Na hrvatskom, molim In english, please

Personage > Antun Nemčić Gostovinski, Esq.

Antun Nemčić Gostovinski was born on January 14,1813, in Edde, Hungary, during his mother’s visit to some relatives. He spent his childhood in Ludbreg and Koprivnica. He finished a Gymnasium in Varaždin, and graduated in philosophy and law in Zagreb. His friends were Tomo Blažek and Ljudevit Gaj, the leaders of the Illyrian Movement. He began his legal career as a judge in Križevci, and in 1836 he was transferred to Moslavina and Osekovo, where he became an honorary judge. By that time he had already written some books, and made friends with a prominent author, Mirko Bogović. This was to be the beginning of a friendship for life. He was transferred to Ludbreg in 1840, where he stayed until 1840. In June, 1846 he was unanimously elected district judge in Novi Marof, becoming an "honorary judge". In 1848 he was elected a representative in Croatian Assembly, becoming a notary of Križevci County in April, 1849. He died while he was in Podravina on a business trip.A cultivated reader will immediately associate Antuna Nemčić’s name with a travelogue Putositnice (Travel Sketches). The very title itself, unusual, powerful, and even a bit bizarre, indicates that we are dealing with an artist of an extraordinary talent, and understanding of literary culture, making his writings truly exceptional compared to the monotonous writings of his contemporaries.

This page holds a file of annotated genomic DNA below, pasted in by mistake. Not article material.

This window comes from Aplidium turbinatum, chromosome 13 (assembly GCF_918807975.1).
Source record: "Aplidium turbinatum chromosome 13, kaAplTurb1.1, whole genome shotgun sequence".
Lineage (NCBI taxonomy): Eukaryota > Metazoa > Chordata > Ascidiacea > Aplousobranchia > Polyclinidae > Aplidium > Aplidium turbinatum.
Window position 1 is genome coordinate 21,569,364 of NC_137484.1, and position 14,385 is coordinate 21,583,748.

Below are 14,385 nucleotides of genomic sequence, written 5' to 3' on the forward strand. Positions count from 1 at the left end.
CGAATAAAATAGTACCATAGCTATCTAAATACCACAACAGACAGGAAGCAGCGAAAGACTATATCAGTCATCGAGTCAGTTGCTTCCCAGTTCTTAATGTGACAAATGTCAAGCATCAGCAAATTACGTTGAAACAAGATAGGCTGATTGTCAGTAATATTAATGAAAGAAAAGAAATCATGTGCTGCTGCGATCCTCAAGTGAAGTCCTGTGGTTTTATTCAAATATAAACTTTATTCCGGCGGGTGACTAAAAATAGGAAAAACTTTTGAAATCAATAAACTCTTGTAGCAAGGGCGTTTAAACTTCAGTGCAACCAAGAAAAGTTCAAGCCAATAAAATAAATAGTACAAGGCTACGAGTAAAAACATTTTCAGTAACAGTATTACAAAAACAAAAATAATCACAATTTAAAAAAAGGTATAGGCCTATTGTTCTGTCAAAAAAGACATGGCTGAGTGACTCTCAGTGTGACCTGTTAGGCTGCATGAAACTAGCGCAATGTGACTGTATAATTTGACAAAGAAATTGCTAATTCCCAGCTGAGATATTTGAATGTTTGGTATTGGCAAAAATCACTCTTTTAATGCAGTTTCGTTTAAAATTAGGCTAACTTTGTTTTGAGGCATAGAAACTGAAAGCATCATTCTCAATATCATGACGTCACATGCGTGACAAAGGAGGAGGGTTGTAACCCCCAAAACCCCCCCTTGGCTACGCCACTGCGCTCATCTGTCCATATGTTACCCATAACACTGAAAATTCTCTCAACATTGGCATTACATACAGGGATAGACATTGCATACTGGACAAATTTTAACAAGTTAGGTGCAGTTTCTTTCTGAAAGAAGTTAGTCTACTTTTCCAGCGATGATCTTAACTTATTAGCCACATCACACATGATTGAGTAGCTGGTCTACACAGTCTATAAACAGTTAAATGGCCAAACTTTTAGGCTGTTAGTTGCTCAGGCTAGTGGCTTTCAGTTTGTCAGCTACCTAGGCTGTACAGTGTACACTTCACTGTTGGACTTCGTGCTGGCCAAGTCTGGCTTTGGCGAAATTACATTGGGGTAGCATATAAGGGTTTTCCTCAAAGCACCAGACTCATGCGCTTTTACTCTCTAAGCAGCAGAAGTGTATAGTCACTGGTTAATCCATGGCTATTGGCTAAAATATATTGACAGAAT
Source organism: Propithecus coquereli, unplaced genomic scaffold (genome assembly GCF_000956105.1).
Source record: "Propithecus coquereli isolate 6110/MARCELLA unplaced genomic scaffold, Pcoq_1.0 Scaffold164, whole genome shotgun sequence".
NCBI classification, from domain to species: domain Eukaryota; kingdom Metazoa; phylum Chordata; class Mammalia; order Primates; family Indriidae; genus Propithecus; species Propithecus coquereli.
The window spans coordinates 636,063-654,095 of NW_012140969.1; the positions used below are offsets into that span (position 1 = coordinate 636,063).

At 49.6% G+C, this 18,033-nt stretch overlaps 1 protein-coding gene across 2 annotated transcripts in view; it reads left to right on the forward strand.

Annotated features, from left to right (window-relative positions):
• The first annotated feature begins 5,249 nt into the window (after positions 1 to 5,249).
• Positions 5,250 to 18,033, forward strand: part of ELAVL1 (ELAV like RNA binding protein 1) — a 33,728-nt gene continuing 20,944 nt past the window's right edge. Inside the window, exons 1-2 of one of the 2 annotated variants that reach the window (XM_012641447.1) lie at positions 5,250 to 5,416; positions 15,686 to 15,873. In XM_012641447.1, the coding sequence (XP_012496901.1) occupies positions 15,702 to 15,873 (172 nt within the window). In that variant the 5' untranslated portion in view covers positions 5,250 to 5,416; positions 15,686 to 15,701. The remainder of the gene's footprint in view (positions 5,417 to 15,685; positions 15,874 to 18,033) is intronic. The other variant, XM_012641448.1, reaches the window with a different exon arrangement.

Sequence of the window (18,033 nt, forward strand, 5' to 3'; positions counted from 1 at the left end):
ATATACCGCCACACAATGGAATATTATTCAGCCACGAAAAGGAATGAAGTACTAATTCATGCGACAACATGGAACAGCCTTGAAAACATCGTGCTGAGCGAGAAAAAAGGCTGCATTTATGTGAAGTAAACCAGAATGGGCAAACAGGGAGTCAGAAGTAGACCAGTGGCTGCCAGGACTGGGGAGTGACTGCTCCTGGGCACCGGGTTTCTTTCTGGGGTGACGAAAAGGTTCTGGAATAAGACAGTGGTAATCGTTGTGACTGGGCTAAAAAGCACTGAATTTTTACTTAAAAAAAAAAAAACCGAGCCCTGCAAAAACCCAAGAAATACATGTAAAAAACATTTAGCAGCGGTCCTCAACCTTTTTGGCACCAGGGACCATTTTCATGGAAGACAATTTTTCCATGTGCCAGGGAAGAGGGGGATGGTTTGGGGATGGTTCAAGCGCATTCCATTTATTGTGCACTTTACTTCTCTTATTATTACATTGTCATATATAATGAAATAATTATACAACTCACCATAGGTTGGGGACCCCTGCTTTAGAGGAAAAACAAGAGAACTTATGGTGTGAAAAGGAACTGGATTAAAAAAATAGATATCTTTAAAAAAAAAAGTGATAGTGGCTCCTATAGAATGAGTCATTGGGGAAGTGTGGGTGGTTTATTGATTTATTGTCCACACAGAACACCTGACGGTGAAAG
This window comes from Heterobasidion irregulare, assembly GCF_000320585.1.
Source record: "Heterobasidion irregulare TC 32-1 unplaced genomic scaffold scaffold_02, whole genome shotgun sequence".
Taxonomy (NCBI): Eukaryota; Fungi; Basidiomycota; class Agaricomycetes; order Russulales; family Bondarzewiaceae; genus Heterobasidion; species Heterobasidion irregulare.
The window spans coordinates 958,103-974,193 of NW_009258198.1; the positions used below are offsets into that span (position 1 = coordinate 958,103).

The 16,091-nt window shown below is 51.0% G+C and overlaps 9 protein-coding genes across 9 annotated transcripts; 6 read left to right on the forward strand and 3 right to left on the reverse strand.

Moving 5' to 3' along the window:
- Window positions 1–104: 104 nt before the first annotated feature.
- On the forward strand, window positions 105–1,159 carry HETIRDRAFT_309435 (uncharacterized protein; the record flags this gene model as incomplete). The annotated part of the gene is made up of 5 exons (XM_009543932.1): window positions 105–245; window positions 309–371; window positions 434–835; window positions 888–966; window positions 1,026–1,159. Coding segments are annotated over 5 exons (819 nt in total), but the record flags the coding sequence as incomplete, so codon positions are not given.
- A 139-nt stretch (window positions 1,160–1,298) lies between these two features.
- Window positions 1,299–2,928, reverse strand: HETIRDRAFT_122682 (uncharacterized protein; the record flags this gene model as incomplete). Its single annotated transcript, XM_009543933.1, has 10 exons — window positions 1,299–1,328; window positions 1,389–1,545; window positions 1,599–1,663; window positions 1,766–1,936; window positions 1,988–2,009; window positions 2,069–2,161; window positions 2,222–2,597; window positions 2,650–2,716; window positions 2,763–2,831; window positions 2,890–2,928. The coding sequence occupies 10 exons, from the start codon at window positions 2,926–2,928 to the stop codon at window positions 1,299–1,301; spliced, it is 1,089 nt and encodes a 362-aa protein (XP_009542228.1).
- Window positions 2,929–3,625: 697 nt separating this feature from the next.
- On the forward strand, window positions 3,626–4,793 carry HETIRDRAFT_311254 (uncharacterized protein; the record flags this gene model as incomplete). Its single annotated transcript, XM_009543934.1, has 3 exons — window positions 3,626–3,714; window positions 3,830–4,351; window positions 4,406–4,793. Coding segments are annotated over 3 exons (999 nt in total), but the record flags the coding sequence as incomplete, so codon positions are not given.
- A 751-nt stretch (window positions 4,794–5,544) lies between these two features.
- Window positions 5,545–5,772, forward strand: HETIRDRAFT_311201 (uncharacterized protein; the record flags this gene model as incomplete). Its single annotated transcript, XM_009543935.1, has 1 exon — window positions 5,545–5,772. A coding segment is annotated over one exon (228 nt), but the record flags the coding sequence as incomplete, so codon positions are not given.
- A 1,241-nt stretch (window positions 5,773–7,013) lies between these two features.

He started his literary career with poetry, as most of his contemporaries did. In 1851 his friend, Mirko Bogović, published Collected Poems of Antun Nemčić. His poems did not received such a wide critical acclaim as his prose. One of his most significant works is a travelogue Putositnice.

Putositnice (Travel Sketches) isn’t a kind of substitute for journalistic writing, but a work of prose with an authentic narrative form, different from a style of reporting. When reading Putositnice one does not notice only the events described, but also the way they are described. As Nemčić himself puts it, traveling can be compared to passing through a gallery displaying different paintings. Sometimes you pass coldly by those beautiful paintings, while stopping by those less beautiful. The same happens to a traveler, who often doesn’t record some gorgeous images in his mind, while those less significant or beautiful may impress him, and stick in his memory. Thus he writes about those images some other traveler might think unworthy of mention.

His travelogue displays a rich, vivid narrative style, whose main intention is not to convey a complicated plot or a clichéd "heartbreaking" story, but to present an authentic, linguistically rich, interpretation of events, which made Nemčić a pioneer in the 19th century literary writing. Putositnice represents a small, precious, jewel, of literary travel writing. Although in his works, such as Putositnice, unfinished Udes ljudski (Human Fate), and comedy Kvas bez kruha ili tko će biti veliki sudac (Barm without Bread or Who will be the Grand Judge, Nemčić uses expressions, phrases and lexical categories of Latin provenance, his works always have an interesting plot, authentic atmosphere, and characters, and language we all understand.

"Družba braće hrvatskog zmaja – zmajskog stola u Križevcima (Croatian Order of the Dragon)" initiated on 28th of May 2006 putting up a plaque in memory of Antun Nemčić in village Edde in Hungary where Nemčić was born. Notables from Croatia and Hungary attended the unveiling of the plaque, and mixed voice choir of Hrvatsko pjevačko društvo Kalnik performed the composition Domovini.

Antun Nemčić, 19th century portrait

Patriotic poem Domovini (To My Homeland) by Antun Nemčić, dating from 1845

main town square with the bust of Antun Nemčić, 1907

Bust of Antun Nemčić

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